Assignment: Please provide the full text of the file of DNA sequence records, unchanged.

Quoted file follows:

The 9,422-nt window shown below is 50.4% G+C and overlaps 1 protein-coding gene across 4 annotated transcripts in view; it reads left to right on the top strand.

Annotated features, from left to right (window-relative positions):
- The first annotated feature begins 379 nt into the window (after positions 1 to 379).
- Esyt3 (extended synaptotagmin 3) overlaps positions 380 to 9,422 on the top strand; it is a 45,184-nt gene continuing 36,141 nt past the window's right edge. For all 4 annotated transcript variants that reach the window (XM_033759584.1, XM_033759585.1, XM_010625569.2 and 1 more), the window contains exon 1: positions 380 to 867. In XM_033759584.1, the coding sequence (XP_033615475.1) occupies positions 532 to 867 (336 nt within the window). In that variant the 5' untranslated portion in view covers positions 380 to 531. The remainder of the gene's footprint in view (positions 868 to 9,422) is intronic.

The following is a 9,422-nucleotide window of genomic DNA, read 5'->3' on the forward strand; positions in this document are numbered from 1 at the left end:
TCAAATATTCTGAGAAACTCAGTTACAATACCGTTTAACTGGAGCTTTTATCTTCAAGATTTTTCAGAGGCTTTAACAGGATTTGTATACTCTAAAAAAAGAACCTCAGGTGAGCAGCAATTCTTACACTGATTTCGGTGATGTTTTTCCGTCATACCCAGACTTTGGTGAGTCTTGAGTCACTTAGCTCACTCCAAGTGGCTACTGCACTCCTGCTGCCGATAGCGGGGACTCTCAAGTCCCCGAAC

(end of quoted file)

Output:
The 9,422-nt window shown below is 50.4% G+C and overlaps 1 protein-coding gene across 4 annotated transcripts in view; it reads left to right on the top strand.

Annotated features, from left to right (window-relative positions):
- The first annotated feature begins 379 nt into the window (after positions 1 to 379).
- Esyt3 (extended synaptotagmin 3) overlaps positions 380 to 9,422 on the top strand; it is a 45,184-nt gene continuing 36,141 nt past the window's right edge. For all 4 annotated transcript variants that reach the window (XM_033759584.1, XM_033759585.1, XM_010625569.2 and 1 more), the window contains exon 1: positions 380 to 867. In XM_033759584.1, the coding sequence (XP_033615475.1) occupies positions 532 to 867 (336 nt within the window). In that variant the 5' untranslated portion in view covers positions 380 to 531. The remainder of the gene's footprint in view (positions 868 to 9,422) is intronic.

The following is a 9,422-nucleotide window of genomic DNA, read 5'->3' on the forward strand; positions in this document are numbered from 1 at the left end:
TCAAATATTCTGAGAAACTCAGTTACAATACCGTTTAACTGGAGCTTTTATCTTCAAGATTTTTCAGAGGCTTTAACAGGATTTGTATACTCTAAAAAAAGAACCTCAGGTGAGCAGCAATTCTTACACTGATTTCGGTGATGTTTTTCCGTCATACCCAGACTTTGGTGAGTCTTGAGTCACTTAGCTCACTCCAAGTGGCTACTGCACTCCTGCTGCCGATAGCGGGGACTCTCAAGTCCCCGAAC